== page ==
NEW DELHI: Twenty months after the launch of the Makein-India campaign, the government has begun assessing the impact of the PM Narendra Modi’s flagship programme and is looking to even tweak some of the elements.
“We have suggested to ministries that the programme can be reviewed and new elements brought in where there are good recommendations from the industry,” industrial policy and promotion secretary Ramesh Abhishek said.
The government is looking to promote local manufacturing across several sectors such as automobiles, auto parts, defence, leather, pharma and textiles through Make in India, which was announced by Modi in his Independence Day speech in 2014.
The stock-taking is me ant to ensure that the targets set for the sectors are met and to also address criticism that Make-in-India does not remain a mere slogan with little to show on the ground.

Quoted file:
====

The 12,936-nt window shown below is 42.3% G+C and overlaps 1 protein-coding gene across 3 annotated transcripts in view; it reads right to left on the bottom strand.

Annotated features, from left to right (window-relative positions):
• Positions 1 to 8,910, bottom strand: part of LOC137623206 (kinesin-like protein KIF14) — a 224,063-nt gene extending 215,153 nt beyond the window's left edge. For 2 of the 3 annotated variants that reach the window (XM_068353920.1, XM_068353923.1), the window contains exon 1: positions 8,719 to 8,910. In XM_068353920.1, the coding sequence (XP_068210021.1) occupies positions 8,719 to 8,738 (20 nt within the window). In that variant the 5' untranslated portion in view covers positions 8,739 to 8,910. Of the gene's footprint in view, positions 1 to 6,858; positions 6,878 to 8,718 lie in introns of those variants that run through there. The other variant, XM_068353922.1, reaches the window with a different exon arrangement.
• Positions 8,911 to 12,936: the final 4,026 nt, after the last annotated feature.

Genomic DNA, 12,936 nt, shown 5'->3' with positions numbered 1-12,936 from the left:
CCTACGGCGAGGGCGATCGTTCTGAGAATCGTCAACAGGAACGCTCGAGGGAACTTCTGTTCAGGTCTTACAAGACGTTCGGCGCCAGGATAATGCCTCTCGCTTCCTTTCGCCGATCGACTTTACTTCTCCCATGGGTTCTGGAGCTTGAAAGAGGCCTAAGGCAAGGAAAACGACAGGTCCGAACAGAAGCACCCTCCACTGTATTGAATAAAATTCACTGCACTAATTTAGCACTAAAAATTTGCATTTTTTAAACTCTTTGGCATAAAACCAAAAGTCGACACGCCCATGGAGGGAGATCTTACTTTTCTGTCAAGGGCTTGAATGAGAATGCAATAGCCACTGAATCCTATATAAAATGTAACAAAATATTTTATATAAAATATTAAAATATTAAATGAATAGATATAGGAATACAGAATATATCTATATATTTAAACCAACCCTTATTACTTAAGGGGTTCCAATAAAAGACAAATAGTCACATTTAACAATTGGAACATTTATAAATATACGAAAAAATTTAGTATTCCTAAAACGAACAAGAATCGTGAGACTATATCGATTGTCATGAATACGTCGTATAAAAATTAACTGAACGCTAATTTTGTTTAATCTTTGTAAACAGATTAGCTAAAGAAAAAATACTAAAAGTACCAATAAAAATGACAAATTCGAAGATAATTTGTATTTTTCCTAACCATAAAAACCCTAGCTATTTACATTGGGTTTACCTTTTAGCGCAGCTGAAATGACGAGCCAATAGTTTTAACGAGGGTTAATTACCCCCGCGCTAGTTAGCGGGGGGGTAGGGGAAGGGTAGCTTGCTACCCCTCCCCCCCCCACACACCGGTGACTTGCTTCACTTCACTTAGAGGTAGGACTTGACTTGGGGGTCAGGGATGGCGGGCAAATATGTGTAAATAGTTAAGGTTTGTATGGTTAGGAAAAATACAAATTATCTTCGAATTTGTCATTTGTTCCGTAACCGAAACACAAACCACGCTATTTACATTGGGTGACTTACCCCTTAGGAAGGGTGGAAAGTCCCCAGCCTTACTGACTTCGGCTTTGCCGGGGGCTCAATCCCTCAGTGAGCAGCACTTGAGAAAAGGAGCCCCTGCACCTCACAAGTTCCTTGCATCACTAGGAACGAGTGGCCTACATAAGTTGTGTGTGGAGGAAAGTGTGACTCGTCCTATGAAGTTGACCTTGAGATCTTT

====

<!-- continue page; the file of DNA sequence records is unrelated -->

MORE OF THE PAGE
Of the over 20 sectors covered by Make-in-India, a review has been completed for food processing, railways, IT and tourism. Over the past two years, Abhishek said, the review has shown that over $1 billion has flowed into the food processing sector through FDI apart from large investment by Indian companies. The FDI list includes ne arly 40 companies such as Mondalez, Kellogg’s and Mars. In addition, 32 lakh tonne capacity had been added to cold chains with investment estimated at around Rs 9,000 crore, which is capable of reducing wastage by around 10% annually.
Food processing secretary A K Srivastava said the government is taking more steps to boost investment in the sector. He said around 100 new cold chain projects are planned, while six more mega food parks were on the anvil. “To promote foreign investment, we have said we will give two or three extra marks to the marking scheme if you bring in foreign equity of 26%,” Srivastava said.